[ExI] Are Limited Lifespans An Evolutionary Adaptation? (BillK)

Keith Henson hkeithhenson at gmail.com
Fri Jun 19 14:42:09 UTC 2015

On Fri, Jun 19, 2015 at 5:00 AM,   BillK <pharos at gmail.com> wrote:


> The simulation shows "evolution favors shorter lifespans in
> environments where resources are scarce and when pressures to
> procreate are particularly intense".

That's not surprising, but what is known with small stature races
(pigmies) is that the growth process is chopped off by early sexual
maturity.  Apparently the environment they are in kills them at a rate
that requires early reproduction.

> That might well not be the
> complete answer. But traits that benefit species survival rather than
> individuals seem likely.

This has been logically dismissed by Dawkins and company back in the
70s.  Genes induce individuals to things that result in the survival
and propagation of genes.  End of story.  Our social nature seems to
lead us to account for the world in terms of "traits that benefit
species survival" but this completely fails to pass a logical
examination.  "Hamilton's rule" does not change this.

> Assuming a species had a very long lifespan, then what might the results be?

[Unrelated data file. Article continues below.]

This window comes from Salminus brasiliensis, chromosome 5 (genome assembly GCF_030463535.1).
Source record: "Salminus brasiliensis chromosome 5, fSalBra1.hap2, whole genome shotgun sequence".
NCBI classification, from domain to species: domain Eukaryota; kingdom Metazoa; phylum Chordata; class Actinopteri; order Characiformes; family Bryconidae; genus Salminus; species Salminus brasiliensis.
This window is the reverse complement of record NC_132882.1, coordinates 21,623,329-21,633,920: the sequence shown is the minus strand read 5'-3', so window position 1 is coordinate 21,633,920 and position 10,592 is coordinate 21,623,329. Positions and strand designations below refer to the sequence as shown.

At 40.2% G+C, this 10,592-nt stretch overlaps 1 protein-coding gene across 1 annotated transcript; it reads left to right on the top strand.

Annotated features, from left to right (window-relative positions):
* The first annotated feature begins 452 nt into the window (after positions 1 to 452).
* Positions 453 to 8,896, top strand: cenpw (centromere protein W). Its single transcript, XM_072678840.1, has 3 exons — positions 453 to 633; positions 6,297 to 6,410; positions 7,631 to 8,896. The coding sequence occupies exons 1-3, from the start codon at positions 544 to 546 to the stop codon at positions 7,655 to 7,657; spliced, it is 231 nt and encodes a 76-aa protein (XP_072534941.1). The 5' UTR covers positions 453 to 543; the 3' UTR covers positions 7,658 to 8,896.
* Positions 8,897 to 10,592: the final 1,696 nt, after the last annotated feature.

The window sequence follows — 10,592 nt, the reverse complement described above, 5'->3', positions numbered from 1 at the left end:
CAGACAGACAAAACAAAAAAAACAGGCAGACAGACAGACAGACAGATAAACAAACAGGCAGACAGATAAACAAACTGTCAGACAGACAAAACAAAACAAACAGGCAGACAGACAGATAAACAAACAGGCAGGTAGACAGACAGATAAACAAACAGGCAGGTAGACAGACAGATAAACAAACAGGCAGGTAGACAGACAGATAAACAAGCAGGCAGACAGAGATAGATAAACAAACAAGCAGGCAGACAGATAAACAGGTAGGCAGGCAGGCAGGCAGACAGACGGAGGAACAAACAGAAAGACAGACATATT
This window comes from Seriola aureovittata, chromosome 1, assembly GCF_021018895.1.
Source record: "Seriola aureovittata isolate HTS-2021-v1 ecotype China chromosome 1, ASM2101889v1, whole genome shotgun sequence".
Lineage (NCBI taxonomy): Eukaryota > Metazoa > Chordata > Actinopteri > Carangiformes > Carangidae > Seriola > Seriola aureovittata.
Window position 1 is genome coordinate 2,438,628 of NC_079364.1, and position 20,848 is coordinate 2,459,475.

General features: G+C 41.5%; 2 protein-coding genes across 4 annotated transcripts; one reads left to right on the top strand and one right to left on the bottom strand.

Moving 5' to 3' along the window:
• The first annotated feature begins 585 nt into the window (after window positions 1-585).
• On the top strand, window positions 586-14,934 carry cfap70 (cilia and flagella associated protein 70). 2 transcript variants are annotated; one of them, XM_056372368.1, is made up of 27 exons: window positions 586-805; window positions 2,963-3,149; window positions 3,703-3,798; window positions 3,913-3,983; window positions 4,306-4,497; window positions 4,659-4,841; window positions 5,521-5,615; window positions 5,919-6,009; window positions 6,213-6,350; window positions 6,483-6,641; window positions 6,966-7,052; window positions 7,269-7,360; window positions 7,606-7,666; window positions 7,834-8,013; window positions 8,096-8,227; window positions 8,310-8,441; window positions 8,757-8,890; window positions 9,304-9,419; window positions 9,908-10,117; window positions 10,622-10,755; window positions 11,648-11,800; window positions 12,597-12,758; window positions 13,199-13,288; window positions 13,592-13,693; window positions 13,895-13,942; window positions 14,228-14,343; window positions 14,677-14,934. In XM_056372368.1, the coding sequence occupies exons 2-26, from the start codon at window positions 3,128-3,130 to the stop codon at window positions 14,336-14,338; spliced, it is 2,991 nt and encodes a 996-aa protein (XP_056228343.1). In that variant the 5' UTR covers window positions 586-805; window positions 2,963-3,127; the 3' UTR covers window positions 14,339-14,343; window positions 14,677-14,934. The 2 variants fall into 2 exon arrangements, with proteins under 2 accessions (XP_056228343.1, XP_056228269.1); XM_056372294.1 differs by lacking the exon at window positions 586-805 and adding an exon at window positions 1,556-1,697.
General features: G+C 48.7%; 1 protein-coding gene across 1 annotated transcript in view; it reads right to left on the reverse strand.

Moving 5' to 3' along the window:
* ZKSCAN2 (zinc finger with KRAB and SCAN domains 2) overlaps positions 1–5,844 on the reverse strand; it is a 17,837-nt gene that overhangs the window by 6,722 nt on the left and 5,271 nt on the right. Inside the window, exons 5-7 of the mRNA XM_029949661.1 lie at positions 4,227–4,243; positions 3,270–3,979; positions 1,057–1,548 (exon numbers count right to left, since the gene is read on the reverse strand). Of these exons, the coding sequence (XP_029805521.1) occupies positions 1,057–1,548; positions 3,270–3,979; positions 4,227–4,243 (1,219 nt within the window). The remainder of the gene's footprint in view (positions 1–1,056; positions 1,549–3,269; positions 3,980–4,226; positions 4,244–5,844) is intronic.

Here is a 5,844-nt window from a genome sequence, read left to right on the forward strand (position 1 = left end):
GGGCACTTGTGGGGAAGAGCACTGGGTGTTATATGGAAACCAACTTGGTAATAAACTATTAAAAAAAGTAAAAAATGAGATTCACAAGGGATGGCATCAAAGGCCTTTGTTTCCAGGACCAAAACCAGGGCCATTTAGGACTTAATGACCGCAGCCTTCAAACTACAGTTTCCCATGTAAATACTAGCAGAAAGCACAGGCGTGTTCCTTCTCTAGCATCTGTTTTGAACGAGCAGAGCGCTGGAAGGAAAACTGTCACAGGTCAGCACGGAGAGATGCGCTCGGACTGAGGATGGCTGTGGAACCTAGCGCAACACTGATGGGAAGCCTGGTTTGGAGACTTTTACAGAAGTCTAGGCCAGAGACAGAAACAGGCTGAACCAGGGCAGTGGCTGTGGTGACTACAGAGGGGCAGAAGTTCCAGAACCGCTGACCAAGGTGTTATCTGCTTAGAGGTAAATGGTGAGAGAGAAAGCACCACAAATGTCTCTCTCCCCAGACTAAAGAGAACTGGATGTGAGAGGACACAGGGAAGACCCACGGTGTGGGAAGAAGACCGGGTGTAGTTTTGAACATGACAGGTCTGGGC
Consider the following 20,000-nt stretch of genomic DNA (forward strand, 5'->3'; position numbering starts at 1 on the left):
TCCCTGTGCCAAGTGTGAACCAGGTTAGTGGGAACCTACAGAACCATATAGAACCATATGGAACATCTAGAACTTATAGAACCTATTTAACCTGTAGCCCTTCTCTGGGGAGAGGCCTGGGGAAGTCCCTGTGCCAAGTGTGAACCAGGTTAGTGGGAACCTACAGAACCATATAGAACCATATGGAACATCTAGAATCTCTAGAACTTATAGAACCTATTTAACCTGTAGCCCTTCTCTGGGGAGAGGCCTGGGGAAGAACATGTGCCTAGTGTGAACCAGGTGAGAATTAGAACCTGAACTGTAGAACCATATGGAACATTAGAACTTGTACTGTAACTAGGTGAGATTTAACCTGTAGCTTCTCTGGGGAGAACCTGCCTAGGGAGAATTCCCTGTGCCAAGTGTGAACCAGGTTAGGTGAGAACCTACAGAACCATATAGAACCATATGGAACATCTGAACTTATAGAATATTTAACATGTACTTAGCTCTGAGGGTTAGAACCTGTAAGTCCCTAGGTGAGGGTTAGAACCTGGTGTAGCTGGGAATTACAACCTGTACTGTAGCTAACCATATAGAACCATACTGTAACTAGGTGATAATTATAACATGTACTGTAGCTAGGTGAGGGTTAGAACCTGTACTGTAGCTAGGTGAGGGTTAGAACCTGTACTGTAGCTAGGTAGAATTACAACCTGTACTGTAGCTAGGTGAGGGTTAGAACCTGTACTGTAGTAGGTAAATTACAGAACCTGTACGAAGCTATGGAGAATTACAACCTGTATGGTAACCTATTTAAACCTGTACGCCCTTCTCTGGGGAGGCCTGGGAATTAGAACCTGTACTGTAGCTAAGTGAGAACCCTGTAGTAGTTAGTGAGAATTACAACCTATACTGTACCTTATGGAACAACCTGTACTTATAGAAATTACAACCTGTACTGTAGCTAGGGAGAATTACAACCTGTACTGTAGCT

> Reproduction beyond the capacity of the environment to support them is
> obvious, (boom and bust) so that would be a limiting factor. Long-life
> species would grow to match their environment and become slow
> reproducers, so they would have less evolution. A change in the
> environment would wipe them out.

"Reproduction beyond the capacity" is just a feature of living things,
rabbits, elephants and humans alike.  If they did not have excess
reproductive capacity, they would not recover from an environmental

> In the continually changing early world environment, there would be no
> evolutionary benefit to very long lifespan.

That's not the case for humans, and it seems possible that relatively
rare events where the very old knew what could be eaten in a famine
drove humans living into an advance age where their knowledge was
critical to the survival of their close relatives.  Another factor is
grandmothers directly contributing to raising children.

> Now that we are finding
> genes that appear to affect ageing, we may soon be able to switch
> these genes off and extend lifespan.

That may be true regardless of the origin.


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